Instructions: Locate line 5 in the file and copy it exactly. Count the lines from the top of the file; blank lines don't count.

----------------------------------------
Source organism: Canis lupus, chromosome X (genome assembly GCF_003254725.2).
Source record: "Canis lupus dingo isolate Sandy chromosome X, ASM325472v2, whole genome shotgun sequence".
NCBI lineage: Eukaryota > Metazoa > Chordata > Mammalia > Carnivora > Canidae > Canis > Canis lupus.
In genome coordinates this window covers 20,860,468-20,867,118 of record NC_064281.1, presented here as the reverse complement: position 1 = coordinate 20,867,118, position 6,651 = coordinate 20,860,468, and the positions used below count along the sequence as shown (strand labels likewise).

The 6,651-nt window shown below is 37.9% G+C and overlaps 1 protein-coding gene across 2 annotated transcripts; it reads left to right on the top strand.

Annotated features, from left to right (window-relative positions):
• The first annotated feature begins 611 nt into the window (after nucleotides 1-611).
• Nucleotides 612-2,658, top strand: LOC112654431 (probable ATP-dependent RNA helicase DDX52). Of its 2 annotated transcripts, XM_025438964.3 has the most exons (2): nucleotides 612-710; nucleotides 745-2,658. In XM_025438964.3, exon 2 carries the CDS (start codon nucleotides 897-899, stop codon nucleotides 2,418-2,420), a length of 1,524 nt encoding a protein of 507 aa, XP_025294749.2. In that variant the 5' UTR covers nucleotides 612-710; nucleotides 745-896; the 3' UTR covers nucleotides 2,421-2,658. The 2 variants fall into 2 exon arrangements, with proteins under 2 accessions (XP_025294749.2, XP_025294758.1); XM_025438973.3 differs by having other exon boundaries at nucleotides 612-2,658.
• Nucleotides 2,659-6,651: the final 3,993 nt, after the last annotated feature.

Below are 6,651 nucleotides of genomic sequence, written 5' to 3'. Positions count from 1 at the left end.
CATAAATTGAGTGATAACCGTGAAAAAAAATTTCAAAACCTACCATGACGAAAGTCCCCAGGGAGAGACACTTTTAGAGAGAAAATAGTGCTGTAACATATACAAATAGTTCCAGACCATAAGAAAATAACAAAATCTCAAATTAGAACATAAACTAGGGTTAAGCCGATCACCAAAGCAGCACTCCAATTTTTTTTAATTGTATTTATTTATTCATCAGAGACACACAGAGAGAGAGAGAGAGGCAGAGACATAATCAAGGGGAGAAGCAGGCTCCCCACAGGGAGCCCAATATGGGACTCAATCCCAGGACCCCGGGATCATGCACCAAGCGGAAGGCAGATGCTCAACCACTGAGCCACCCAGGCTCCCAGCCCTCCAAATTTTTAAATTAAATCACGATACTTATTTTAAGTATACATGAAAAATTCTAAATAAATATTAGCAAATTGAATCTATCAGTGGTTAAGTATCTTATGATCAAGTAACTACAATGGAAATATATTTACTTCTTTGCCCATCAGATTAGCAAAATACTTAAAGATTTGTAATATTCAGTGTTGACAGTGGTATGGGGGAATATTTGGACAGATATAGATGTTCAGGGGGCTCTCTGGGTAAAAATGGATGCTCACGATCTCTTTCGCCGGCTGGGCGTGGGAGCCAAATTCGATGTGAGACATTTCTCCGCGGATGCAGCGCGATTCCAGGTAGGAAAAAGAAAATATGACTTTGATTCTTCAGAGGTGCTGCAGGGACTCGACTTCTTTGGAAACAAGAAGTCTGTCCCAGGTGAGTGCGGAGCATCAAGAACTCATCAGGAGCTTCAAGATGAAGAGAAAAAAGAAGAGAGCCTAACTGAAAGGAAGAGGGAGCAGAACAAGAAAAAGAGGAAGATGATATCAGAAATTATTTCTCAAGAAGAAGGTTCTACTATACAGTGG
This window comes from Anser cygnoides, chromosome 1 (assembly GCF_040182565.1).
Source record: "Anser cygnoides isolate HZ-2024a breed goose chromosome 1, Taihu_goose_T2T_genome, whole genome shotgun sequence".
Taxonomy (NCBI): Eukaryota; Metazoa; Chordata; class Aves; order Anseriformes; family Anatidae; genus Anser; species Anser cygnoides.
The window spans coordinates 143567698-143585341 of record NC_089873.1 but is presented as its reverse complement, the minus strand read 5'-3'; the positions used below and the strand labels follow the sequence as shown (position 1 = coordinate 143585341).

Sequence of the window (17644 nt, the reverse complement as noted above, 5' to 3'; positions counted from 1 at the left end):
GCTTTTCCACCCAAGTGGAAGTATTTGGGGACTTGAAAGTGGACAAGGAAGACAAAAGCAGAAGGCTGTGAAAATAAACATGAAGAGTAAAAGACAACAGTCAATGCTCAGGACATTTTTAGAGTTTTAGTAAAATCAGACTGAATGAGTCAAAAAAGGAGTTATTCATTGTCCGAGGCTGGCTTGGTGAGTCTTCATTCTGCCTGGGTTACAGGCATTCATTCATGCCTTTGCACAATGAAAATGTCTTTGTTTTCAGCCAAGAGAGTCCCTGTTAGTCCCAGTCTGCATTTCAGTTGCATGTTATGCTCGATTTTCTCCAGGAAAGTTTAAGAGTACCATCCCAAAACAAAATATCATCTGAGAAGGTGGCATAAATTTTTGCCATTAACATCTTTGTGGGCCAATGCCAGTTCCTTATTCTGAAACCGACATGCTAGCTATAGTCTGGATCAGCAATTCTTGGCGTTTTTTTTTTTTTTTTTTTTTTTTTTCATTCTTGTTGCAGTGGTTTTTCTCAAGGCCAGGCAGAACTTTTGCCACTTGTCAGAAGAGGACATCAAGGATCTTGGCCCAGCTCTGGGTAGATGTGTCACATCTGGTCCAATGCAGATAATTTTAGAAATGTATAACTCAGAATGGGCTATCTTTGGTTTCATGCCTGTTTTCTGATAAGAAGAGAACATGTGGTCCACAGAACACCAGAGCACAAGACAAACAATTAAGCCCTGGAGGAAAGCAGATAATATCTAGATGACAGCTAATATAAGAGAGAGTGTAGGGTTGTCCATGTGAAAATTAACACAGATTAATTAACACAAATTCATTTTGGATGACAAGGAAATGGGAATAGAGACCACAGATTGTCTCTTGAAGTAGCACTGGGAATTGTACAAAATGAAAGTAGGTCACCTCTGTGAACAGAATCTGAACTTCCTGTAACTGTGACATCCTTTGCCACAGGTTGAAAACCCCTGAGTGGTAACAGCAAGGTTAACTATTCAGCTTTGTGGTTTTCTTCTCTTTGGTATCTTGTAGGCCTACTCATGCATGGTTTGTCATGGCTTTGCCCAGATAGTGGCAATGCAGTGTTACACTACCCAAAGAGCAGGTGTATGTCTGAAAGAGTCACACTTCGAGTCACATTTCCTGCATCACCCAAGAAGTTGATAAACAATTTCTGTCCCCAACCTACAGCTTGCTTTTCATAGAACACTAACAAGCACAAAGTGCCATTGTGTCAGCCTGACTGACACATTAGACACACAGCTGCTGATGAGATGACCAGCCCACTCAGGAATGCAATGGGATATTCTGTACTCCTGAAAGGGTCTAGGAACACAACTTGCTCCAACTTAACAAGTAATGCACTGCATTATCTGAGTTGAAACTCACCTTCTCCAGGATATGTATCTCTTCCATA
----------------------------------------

The 6,651-nt window shown below is 37.9% G+C and overlaps 1 protein-coding gene across 2 annotated transcripts; it reads left to right on the top strand.